Island Creek oysters are some of the most prized bivalves on the East Coast, so when farmer Skip Bennett teamed up with restaurateur Garrett Harker and chef Jeremy Sewall in 2010 to open this Kenmore Square spot, Boston had its hottest new seafood temple. Here are littlenecks and a killer lobster roll, but also bluefish with maitakes and bacon cream, and a bouillabaisse made with local razor clams, lobster, and halibut. And all the lobster comes from Sewall’s cousin Mark, who fishes out of southern Maine. A second Burlington location promises the same freshness a little farther inland. A 2013 Yankee Editors’ Pick for “Best Seafood.” 500 Commonwealth Ave., Boston. 617-532-5300;
best lobster roll in boston
With an ample menu of oysters and the city’s top lobster roll, Row 34 easily nabbed a spot on our list of the best seafood in Boston.

ROW 34

The more casual sister of Island Creek, Row 34 — with locations in the Seaport District and in Portsmouth, New Hampshire — leads with an ample menu of oysters paired with craft beers (Trillium is just up the street, though the list is global). But it also serves the best lobster roll in the city, while incorporating more worldly flavors into its menu, such as seared monkfish with salsa verde and carrot salad with harissa, feta, and hazelnuts. A 2014 Yankee Editors’ Pick for “Best Seafood.” 383 Congress St., Boston. 617-553-5900;


In a series of chic rooms in one of Boston’s most historic public squares — Paul Revere’s 1680 house is three doors down — North Square Oyster turns out a handful of New England classics (lobster rolls, chowder, fish and chips), but then takes a more ambitious turn: a full complement of crudos, lobster and oxtail Bolognese, and a dozen or so East Coast oyster varieties with an artist’s palette of mignonettes and accompaniments, like watermelon pearls, crème fraîche, and rose. 5 North Sq., Boston. 617-829-4975;



The concept is “contemporary Mediterranean seafood,” so you’ll find lobster gnocchetti (mini gnocchi) with mushrooms and grilled branzino, but there’s also an elegant steakhouse feel to this, between the tableside carving, the large-format sides, the caviar menu, and two variations on filet mignon. It’s as far from a clam shack as you’ll find in the city. 1 Charles St. S., Boston. 617-421-1200;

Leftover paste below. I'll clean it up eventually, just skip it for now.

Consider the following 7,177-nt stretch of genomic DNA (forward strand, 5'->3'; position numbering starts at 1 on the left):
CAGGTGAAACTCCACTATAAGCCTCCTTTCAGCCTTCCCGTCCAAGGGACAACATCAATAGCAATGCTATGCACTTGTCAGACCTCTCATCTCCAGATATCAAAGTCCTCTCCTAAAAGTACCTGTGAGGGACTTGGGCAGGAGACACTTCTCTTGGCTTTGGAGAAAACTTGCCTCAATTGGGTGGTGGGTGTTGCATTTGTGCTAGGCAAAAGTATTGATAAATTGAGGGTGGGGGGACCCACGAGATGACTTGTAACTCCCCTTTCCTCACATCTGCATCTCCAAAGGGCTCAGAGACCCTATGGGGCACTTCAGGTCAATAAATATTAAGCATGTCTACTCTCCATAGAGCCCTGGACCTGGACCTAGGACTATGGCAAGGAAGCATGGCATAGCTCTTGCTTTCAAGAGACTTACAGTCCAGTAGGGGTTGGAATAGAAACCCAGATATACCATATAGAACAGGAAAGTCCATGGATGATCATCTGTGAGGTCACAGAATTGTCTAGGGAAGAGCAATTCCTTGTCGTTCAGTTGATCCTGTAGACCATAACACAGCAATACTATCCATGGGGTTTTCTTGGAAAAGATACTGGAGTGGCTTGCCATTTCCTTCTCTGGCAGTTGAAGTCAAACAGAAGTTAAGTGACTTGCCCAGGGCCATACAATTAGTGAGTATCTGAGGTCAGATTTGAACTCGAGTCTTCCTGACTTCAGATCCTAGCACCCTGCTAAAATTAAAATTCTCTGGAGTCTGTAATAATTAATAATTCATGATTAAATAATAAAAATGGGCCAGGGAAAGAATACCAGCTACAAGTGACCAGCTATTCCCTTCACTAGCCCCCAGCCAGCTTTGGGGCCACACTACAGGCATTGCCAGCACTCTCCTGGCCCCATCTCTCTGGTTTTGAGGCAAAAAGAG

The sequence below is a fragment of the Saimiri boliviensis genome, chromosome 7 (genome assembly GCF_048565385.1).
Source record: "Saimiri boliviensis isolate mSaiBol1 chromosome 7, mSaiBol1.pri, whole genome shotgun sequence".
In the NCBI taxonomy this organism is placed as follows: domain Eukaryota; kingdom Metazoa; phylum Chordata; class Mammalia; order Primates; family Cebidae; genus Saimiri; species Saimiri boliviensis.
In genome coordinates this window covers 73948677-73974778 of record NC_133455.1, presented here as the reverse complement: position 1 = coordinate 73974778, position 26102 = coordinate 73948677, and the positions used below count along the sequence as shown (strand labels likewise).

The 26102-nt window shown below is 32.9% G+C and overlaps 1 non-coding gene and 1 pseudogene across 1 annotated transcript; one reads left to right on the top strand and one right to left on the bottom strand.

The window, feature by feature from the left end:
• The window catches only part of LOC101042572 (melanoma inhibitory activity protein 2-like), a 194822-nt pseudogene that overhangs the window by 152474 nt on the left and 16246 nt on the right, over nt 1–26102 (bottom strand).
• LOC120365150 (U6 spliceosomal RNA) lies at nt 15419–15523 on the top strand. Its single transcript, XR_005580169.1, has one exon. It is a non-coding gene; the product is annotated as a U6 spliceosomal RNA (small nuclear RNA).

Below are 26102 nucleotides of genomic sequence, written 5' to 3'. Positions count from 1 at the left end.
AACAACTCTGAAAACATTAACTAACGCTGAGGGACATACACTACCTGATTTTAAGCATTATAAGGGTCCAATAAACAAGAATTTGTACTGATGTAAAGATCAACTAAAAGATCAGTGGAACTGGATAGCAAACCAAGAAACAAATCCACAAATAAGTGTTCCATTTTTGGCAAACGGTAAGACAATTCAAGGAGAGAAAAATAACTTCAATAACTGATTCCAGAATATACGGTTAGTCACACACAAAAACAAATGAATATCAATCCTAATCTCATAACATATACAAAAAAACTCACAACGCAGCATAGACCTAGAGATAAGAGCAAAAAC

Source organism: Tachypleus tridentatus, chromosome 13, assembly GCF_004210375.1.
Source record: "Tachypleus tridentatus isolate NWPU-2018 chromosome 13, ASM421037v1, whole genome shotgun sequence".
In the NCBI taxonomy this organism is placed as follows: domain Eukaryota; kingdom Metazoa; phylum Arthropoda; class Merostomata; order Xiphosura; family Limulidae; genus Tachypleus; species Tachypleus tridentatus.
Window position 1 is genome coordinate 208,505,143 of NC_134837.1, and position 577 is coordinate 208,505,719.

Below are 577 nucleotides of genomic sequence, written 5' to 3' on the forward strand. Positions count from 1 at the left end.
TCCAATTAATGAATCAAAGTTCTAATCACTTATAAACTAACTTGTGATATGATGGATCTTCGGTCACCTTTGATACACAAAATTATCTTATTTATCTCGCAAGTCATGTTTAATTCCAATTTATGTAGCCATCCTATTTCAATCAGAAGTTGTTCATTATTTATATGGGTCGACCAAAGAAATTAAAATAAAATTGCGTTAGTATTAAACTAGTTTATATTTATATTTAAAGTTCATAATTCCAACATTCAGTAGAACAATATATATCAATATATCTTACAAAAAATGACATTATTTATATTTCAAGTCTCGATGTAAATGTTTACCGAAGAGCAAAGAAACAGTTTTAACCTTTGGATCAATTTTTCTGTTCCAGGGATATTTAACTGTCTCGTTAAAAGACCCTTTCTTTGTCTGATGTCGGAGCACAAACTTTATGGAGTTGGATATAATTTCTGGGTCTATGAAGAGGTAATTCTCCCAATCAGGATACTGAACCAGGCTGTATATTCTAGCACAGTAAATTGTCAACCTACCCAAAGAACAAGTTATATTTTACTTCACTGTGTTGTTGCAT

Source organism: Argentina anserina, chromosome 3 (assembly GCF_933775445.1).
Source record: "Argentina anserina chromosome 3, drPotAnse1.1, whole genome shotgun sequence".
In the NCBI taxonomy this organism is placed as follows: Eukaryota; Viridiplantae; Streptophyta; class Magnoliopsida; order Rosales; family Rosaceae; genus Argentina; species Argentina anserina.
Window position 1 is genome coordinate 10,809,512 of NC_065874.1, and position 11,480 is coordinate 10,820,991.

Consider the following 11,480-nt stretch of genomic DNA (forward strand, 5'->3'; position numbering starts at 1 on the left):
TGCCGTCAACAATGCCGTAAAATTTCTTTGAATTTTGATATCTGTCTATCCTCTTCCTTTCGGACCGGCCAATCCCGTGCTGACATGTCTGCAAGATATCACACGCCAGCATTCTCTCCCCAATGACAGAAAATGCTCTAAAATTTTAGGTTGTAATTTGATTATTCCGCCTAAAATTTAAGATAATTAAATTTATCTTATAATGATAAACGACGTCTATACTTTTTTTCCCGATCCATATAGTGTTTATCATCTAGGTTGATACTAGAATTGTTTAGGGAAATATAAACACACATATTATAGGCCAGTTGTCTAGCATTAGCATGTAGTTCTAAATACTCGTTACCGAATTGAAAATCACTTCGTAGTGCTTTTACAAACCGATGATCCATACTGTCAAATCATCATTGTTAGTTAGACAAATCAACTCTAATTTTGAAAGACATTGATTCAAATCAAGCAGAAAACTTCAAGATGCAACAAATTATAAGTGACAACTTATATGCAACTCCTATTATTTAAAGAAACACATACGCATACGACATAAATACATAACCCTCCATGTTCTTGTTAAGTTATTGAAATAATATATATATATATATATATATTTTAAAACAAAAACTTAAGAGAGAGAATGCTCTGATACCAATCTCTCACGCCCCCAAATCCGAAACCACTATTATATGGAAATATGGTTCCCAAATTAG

With his newest eatery, Michael Scelfo crossed an invisible line in the sand. No longer obliged to serve chowder or lobster rolls, Scelfo came to call his menu — a deep dive into everything from octopus and uni to crudo and caviar — “coastally-inspired,” a bit of wordplay that guarantees his freedom from broiled scrod. Don’t miss the octopus polpetti or the melting lamb shoulder with grilled kale and gremolata. A 2017 Yankee Editors’ Pick for “Best Modern Seafood.” 1030 Massachusetts Ave., Cambridge. 617-864-2300;


As at their sister restaurant 80 Thoreau, in Concord, the team of Vincent Vela, Ian Calhoun, and chef Carolyn Johnson take their farm-to-table ethos and apply it to seafood, starting with pristine ingredients and letting them shine. That’s not the say the food is plain: In a grilled tuna dish, the sweetness of the fish is highlighted with pear and balanced with nutty wild rice and hazelnuts — a winning combination. 304 Stuart St., Boston. 617-917-5193; What would you add to our list of the best seafood in Boston?

SEE MORE: Where to Find the Best Lobster Roll in Boston5 Favorite North End Restaurants | Boston Dining GuideBest Seafood in Portland, Maine | Restaurant Guide